Mortgage rates decline slightly
30-year rates fall to 6.45 percent from 6.52 percent last week, says Freddie Mac; ARM rates rise.
NEW YORK (CNNMoney.com) -- Key mortgage rates declined slightly, but other products showed slight gains, Freddie Mac reported Thursday.
The government-sponsored loan buyer said the average rate on a 30-year fixed-rate loan fell to 6.45 percent for the week ending August 30, 2007 - from 6.52 percent last week.
Last year at this time, 30-year mortgage rates averaged 6.44 percent.
Freddie Mac said the results were mixed because of moves in Treasury bonds.
"Interest rates on conforming long-term fixed-rate mortgages declined slightly, while rates on one-year adjustable rate mortgages increased by about a quarter of a percent," said Frank Nothaft, Freddie Mac's (Charts, Fortune 500) chief economist, in a statement.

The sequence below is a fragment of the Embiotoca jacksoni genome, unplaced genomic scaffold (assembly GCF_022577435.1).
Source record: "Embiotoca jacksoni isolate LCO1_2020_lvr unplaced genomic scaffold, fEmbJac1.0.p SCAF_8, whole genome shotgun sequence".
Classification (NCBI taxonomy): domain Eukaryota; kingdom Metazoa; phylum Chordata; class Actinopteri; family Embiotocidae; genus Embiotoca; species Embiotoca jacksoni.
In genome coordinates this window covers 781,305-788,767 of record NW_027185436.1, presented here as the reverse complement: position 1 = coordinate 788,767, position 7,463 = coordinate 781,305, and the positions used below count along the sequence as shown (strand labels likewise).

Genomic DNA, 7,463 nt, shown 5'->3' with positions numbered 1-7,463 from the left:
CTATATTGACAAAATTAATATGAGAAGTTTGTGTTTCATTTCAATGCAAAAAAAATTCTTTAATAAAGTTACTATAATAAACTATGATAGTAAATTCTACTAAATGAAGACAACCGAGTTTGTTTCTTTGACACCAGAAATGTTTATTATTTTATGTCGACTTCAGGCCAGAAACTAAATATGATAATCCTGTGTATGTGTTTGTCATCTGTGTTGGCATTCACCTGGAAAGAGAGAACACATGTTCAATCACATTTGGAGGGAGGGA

"The increase in ARM rates is consistent with movement of the yields on short-term Treasury securities, which have exhibited higher volatility recently due to market uncertainties," he said.
In its latest report, Freddie Mac said that rates on 15-year fixed-rate loans averaged 6.12 percent in the latest week, down from 6.18 percent last week. A year ago, the 15-year rate averaged 6.14 percent.
Five-year adjustable-rate mortgages (ARMs) averaged 6.35 percent this week, up from 6.34 percent last week.
A year ago, the 5-year ARM averaged 6.11 percent.